Maids, Chauffeurs & The Big Move

03 April 1998

I guess it is again time for one of my rambling tales of living in the Far East. It has been a hectic past two weeks. Not only were there many important work related activities, but I also moved into our planned living quarters for the next two years, received the container with the contents from our home in Holland, and changed car & drivers.

The House

During the first two months of our two year planned stay in Thailand, I lodged in a serviced one bedroom apartment located on Sukomvit Road. Sukomvit is in the center of Bangkok, if one can say that Bangkok has a center. This bustling area was exciting to live in, although not all that pleasant due to the pollution, crowds of tourists, and additional heat generated by the mass of cars, air conditioners, and overall congestion.

These reasons contributed to our decision to take a home further from the center, as well as my desire to come home to a more serene environment after my hectic work day. The home, which we chose to rent, is located in a small suburb of Muang Ake, located northwest of Bangkok near Rangsit University. It is now around a 45-minute commute, given current traffic conditions. This is a little longer than the 30-minute commute from my previous location on Sukomvit Road. Curiously enough, the previous occupant of the house was my predecessor at work, Tim Cremer. So I have had the pleasure in relating the story of how I not only arrived in Bangkok to take over Tim’s job, but also managed in the process to also gain his home, car, driver, maid, and mobile phone.

The house is located in a pleasant and relaxing setting. While it is true that the street we live on is still cluttered with litter and other refuse – found almost everywhere in the Bangkok area – the view from the back of the house is very pleasant. We have a small backyard that has a 4-meter (12-foot) wide canal running its length. Beyond the canal is one of two local golf courses. The course behind the home, Muang Ake Vista, is unique, as it has full lighting, allowing play until around 10pm. This provides an ever-entertaining panorama with golfers and their caddy’s strolling by in the evening. Mornings are also pleasant as songbirds now awaken us, from outside our bedroom window. Opening the curtains reveals the green fairways with water sprinklers dousing the course. Also, I am convinced that the temperature in this setting is at least 5 degrees cooler than in the center of Bangkok. This may be overstated although I still believe it to be true.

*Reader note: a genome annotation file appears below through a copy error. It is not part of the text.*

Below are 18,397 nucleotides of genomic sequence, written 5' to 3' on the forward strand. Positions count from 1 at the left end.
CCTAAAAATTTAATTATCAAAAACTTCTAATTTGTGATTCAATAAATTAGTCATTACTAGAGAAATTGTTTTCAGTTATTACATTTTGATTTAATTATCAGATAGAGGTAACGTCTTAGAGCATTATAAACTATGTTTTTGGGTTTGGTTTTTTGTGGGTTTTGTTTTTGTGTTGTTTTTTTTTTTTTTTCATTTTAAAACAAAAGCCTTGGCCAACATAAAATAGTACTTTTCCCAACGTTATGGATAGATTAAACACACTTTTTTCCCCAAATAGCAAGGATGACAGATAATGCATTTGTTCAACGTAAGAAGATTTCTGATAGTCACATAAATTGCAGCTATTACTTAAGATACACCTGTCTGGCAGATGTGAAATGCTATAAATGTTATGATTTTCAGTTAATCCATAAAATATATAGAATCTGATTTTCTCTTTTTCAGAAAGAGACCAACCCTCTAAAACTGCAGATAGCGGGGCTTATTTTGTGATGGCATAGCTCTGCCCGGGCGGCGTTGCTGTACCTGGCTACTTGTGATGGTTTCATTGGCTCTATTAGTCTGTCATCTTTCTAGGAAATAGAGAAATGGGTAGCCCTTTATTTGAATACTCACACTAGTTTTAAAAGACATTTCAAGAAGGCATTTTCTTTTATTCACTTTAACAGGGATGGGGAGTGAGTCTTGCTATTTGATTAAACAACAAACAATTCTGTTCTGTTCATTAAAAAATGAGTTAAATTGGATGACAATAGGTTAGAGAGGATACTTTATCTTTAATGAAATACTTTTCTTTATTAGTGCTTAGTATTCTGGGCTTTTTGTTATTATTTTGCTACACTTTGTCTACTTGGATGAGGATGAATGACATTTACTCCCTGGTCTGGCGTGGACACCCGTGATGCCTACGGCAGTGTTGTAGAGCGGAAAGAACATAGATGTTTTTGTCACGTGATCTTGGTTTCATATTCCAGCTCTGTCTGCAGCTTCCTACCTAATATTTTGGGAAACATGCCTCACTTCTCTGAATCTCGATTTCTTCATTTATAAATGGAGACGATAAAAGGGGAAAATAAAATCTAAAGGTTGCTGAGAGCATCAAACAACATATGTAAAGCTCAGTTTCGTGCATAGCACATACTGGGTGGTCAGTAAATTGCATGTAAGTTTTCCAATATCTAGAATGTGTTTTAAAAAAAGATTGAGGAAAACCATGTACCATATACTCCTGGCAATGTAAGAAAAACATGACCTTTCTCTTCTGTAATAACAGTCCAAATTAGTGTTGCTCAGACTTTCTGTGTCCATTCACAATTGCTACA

The Big Move

I arrived at the house on the morning of Tuesday March 31st. I had been there previously for the house inspection with the Thai owners. Assisting me in the ‘unloading’ were my previous driver, Jack, my current driver Su (Pronounced Sue) and our maid Pah. We had borrowed one of the company vans in the morning, which was needed to move my belongings from the apartment in Bangkok. I had expected the container to arrive around 10am. However, at ten past 10 I received a disturbing call from the moving company’s representative stating that there had been an accident involving the container truck, and as such, there would be a delay of several hours. Impatient as I am and having no place to sit, I decided to go with Jack to the closest supermarket and stock up on essentials for the kitchen.